When it comes to mental health, there are no shortage of misconceptions about diagnosis, treatment and management. It’s an issue Dr Christopher Patterson from the University of Wollongong is committed to changing. As the co-founder and co-director of Recovery Camp, Chris is an expert in supporting people suffering from mental ill health. In honour of R U OK Day, we ask Dr Patterson some of the most common FAQs related to mental health.
What are the most common warning signs that someone might be struggling ?
“Some of the key indicators are as clear and simple as someone’s dietary habits, their sleep and even physical activity often go hand in hand,” says Chris. “Mental illness is something that really disrupts a person’s life, their love life, their work life, their um, ability to play and enjoy the activities that they, they once did.”
Is a diagnosis of a mental health issue a life sentence?
“Absolutely not. How you feel with your mental health changes from day to day,” explains Chris. “You might feel good today, you might feel different tomorrow. You might’ve felt bad last year, but good today. So it really does change on a continuum. It’s the same with medication. Medication that might be prescribed now doesn’t mean that you’ll be on that medication for the rest of your life.”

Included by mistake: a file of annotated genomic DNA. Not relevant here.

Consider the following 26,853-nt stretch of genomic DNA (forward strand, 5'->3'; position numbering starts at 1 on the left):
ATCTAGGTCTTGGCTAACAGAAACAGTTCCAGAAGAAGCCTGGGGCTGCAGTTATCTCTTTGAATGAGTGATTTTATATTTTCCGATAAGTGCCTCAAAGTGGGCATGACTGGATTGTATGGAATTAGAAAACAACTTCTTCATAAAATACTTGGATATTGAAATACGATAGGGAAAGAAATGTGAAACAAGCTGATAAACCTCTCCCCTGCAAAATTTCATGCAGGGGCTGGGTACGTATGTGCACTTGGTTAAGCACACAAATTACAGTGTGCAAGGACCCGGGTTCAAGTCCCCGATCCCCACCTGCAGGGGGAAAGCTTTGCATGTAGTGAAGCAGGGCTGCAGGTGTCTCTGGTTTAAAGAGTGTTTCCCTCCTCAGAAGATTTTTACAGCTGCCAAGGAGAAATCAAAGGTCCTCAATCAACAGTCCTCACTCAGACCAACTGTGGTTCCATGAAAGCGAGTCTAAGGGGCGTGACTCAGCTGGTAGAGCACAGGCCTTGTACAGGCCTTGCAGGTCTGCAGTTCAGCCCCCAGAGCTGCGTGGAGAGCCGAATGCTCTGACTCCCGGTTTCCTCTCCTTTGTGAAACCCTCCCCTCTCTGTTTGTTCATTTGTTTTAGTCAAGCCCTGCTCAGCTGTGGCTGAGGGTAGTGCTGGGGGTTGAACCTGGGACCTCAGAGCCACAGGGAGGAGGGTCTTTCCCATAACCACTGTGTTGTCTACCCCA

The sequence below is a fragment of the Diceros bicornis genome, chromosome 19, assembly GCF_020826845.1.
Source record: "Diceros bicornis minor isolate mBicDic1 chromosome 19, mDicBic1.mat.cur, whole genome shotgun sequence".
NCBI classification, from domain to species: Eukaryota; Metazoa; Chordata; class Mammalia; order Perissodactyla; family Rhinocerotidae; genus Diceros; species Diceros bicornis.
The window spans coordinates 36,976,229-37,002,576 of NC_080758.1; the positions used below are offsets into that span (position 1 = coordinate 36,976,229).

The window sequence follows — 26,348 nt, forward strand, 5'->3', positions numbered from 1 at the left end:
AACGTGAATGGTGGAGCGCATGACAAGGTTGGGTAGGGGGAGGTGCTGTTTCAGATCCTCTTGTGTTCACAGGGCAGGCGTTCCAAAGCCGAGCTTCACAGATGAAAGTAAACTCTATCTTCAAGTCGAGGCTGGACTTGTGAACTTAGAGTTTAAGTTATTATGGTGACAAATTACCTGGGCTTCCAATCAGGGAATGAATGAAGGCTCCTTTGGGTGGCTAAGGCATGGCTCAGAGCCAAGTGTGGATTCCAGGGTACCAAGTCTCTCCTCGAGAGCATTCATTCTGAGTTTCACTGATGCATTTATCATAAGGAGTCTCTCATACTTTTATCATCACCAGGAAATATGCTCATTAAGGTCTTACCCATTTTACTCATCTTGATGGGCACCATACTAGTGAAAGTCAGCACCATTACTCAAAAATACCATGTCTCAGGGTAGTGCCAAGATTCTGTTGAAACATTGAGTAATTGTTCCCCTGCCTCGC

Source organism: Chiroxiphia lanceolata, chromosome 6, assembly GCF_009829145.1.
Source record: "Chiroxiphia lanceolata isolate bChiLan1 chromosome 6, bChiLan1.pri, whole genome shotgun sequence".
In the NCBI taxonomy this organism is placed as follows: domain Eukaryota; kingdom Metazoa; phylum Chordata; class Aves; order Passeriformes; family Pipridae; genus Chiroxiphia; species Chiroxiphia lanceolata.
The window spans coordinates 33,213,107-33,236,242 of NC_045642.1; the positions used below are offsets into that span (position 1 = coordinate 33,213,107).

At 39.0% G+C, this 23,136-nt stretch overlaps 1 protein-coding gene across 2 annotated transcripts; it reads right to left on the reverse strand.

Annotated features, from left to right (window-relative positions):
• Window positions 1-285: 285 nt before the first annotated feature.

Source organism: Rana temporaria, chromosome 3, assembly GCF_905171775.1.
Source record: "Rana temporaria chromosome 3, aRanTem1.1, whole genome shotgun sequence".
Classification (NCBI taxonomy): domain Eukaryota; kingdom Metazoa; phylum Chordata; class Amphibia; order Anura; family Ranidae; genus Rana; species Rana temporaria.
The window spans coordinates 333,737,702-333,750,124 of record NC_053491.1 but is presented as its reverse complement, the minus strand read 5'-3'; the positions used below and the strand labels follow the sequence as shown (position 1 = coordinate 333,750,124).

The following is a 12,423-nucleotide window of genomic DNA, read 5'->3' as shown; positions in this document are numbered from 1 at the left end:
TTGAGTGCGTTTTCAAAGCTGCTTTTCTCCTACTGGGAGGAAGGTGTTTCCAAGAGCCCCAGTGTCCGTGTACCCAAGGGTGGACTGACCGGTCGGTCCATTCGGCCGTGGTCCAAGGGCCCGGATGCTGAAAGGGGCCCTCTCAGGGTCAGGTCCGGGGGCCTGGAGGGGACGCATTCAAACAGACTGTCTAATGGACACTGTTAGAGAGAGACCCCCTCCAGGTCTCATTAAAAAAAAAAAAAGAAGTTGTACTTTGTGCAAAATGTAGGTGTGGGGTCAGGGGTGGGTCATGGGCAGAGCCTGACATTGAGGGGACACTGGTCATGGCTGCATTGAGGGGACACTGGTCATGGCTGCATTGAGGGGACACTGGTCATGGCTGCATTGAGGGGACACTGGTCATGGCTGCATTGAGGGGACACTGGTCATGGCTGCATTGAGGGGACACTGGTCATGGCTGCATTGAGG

How do I tell the difference between a bad day and a serious mental health problem?
“If you notice that you feel different right now compared to a period last week, last year, where you’re not enjoying the same things that you used to, where you’re finding it harder to do the things that you used to do because of your psychological wellbeing,” says Chris. “It is absolutely worth talking to someone about whether or not you might be experiencing mental health issues or mental illness.”
Should I be worried about asking for professional help, and will I be pressured to take medication?
“Medication for mental illnesses and mental health issues isn’t the only approach nowadays,” says Chris. “There’s a range of different types of interventions for mental health issues and mental illness that are very different from medications. So traditionally there’s a lot of psychological interventions where it’s talking therapy where you can talk to your health professional, a psychologist, a psychiatrist using cognitive behaviour therapy or mindfulness meditation techniques.
“But more and more we’re seeing a lot of complimentary and social interventions where it’s the focus is on art therapy or music therapy or the use of group exercise to really make sure that people feel supported and get to talk to one another about mental health, about recovery, about mental illness.”
If you or someone you know is struggling with mental health, speak to your GP about how you can get support.
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